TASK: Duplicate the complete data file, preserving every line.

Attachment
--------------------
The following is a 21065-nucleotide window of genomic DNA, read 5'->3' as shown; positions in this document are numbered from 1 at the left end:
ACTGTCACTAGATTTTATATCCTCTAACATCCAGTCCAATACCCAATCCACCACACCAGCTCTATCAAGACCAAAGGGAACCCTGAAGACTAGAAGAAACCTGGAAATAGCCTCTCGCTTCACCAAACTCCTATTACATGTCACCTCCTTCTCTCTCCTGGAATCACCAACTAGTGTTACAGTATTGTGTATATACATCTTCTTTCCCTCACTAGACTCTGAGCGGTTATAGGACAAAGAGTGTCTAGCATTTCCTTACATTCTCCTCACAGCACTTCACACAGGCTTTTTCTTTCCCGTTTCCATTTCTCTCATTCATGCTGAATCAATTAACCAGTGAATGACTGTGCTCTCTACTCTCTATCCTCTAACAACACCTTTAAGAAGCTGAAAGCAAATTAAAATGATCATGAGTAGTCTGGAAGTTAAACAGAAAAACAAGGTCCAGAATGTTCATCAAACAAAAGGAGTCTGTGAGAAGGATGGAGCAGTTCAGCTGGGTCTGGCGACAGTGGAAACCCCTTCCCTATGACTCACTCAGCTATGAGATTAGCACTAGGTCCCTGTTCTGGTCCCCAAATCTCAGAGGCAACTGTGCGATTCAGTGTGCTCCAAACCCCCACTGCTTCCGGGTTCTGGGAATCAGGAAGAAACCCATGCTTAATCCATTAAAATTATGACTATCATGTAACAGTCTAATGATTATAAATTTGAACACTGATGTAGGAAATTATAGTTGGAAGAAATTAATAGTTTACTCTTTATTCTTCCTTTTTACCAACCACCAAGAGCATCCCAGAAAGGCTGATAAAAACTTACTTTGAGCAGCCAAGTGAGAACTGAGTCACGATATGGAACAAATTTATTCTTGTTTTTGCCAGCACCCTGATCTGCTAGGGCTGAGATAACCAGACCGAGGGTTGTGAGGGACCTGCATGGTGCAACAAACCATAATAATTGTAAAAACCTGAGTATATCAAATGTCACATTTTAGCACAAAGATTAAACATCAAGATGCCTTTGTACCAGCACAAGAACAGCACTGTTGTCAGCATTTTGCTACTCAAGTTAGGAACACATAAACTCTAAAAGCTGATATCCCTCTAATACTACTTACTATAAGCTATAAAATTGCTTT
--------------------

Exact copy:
The following is a 21065-nucleotide window of genomic DNA, read 5'->3' as shown; positions in this document are numbered from 1 at the left end:
ACTGTCACTAGATTTTATATCCTCTAACATCCAGTCCAATACCCAATCCACCACACCAGCTCTATCAAGACCAAAGGGAACCCTGAAGACTAGAAGAAACCTGGAAATAGCCTCTCGCTTCACCAAACTCCTATTACATGTCACCTCCTTCTCTCTCCTGGAATCACCAACTAGTGTTACAGTATTGTGTATATACATCTTCTTTCCCTCACTAGACTCTGAGCGGTTATAGGACAAAGAGTGTCTAGCATTTCCTTACATTCTCCTCACAGCACTTCACACAGGCTTTTTCTTTCCCGTTTCCATTTCTCTCATTCATGCTGAATCAATTAACCAGTGAATGACTGTGCTCTCTACTCTCTATCCTCTAACAACACCTTTAAGAAGCTGAAAGCAAATTAAAATGATCATGAGTAGTCTGGAAGTTAAACAGAAAAACAAGGTCCAGAATGTTCATCAAACAAAAGGAGTCTGTGAGAAGGATGGAGCAGTTCAGCTGGGTCTGGCGACAGTGGAAACCCCTTCCCTATGACTCACTCAGCTATGAGATTAGCACTAGGTCCCTGTTCTGGTCCCCAAATCTCAGAGGCAACTGTGCGATTCAGTGTGCTCCAAACCCCCACTGCTTCCGGGTTCTGGGAATCAGGAAGAAACCCATGCTTAATCCATTAAAATTATGACTATCATGTAACAGTCTAATGATTATAAATTTGAACACTGATGTAGGAAATTATAGTTGGAAGAAATTAATAGTTTACTCTTTATTCTTCCTTTTTACCAACCACCAAGAGCATCCCAGAAAGGCTGATAAAAACTTACTTTGAGCAGCCAAGTGAGAACTGAGTCACGATATGGAACAAATTTATTCTTGTTTTTGCCAGCACCCTGATCTGCTAGGGCTGAGATAACCAGACCGAGGGTTGTGAGGGACCTGCATGGTGCAACAAACCATAATAATTGTAAAAACCTGAGTATATCAAATGTCACATTTTAGCACAAAGATTAAACATCAAGATGCCTTTGTACCAGCACAAGAACAGCACTGTTGTCAGCATTTTGCTACTCAAGTTAGGAACACATAAACTCTAAAAGCTGATATCCCTCTAATACTACTTACTATAAGCTATAAAATTGCTTT